Smart nanoparticle platforms for the treatment of textile artefacts recovered from the Mary Rose
The University of Glasgow is inviting applications for an exciting new PhD project at the University of Glasgow to design, develop and produce unique magnetic nanoparticles that will remove harmful species from textiles, with the focus being sail cloth, rope and leather from the Mary Rose.
This cutting-edge research is a collaboration between Dr Anita Quye (CTC), Dr Serena Corr (School of Chemistry and project lead) and Eleanor Schofield (Mary Rose Trust). It is fully funded with a prestigious University of Glasgow Lord Kelvin Adam Smith scholarship.
The Mary Rose hull was raised in 1982 after spending 437 years under the sea bed and is currently housed in a state-of-the-art museum at Portsmouth Historic Dockyard. Whilst buried under the seabed, hydrogen sulfide formed by sulfur-reducing bacteria migrated into the wooden hull and her contents. This reacted with iron ions, from corroded fixtures, to form iron sulfides. Stable in low-oxygen environments, sulfur rapidly oxidises in the presence of iron under atmospheric conditions to form destructive acid. The iron corrosion, coupled to this acid formation, threatens the long term stability of many artefacts retrieved from the Mary Rosehull. A suitable conservation strategy must be determined to prevent these priceless artefacts from being destroyed.
This project will design, develop and produce a multifunctional nanoplatform, based on magnetic nanoparticles, whose surface chemistry has been uniquely tailored with sequestering agents to completely remove harmful species from specific artefacts. While there were over 19,000 artefacts recovered from the Mary Rose, this project will focus on textiles including sail cloth, rope and leather. This project is a unique collaboration between the Corr group at Glasgow chemistry who are experts in nanocomposite design and synthesis, the Quye group at Glasgow Culture and Creative Arts who are experts in the conservation of heritage textiles and Dr Eleanor Schofield, conservation manager at the Mary Rose trust.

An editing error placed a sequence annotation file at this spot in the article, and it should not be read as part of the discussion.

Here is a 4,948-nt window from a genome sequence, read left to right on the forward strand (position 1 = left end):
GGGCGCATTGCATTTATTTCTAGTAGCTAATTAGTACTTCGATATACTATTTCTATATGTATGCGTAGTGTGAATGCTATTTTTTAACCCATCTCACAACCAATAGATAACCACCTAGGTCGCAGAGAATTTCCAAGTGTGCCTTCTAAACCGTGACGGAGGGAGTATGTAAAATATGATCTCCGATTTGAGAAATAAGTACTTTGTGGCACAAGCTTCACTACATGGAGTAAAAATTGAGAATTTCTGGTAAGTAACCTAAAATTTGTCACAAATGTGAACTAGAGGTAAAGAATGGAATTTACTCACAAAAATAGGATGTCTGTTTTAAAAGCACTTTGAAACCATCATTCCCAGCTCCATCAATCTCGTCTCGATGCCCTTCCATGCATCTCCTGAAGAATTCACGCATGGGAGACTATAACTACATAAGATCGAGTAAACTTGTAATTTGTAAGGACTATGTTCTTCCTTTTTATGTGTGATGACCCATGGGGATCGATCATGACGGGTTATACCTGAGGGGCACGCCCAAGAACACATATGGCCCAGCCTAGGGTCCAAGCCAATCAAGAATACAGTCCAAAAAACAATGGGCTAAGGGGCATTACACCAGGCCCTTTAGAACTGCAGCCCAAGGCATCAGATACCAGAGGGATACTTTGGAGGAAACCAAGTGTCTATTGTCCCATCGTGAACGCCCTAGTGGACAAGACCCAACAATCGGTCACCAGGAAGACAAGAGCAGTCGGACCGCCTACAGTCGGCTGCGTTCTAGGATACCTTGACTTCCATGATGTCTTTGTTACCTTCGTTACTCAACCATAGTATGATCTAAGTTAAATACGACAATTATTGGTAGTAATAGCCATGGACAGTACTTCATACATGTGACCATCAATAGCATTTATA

Person Specification: As one of the criteria for awarding scholarships is the fit between the project and the candidate you should explicitly outline the academic qualifications, skills, experience and personal attributes that are sought in an applicant.
Over the course of this project, you will be trained in all aspects of nanoparticle synthesis and surface functionalisation. You will work closely with other Corr group members working on conservation strategies for wooden artefacts as part of an active research team in our group. You will also be trained in how to fully characterise your materials and examine their effect on textile samples taken from the Mary Rose. You will also spend significant time with the Quye group and liaising with the Mary Rose Trust. Applicants should hold a First Class or Upper Second Class Honours degree or equivalent in Chemistry, Materials Science, Cultural Heritage Science or related disciplines. Any previous experience in archaeological chemistry is advantageous, though not essential. The successful candidate should be highly ambitious, enthusiastic and self-motivated. Good English writing and communication skills are essential. Funding is available to cover research fees, essential consumables, travel costs for project meetings and selected conferences, as well as paying a stipend at the Research Council rate.
Application details: Applicants should contact Dr Serena Corr with any specific queries (email@example.com) before Friday 22 January 2016.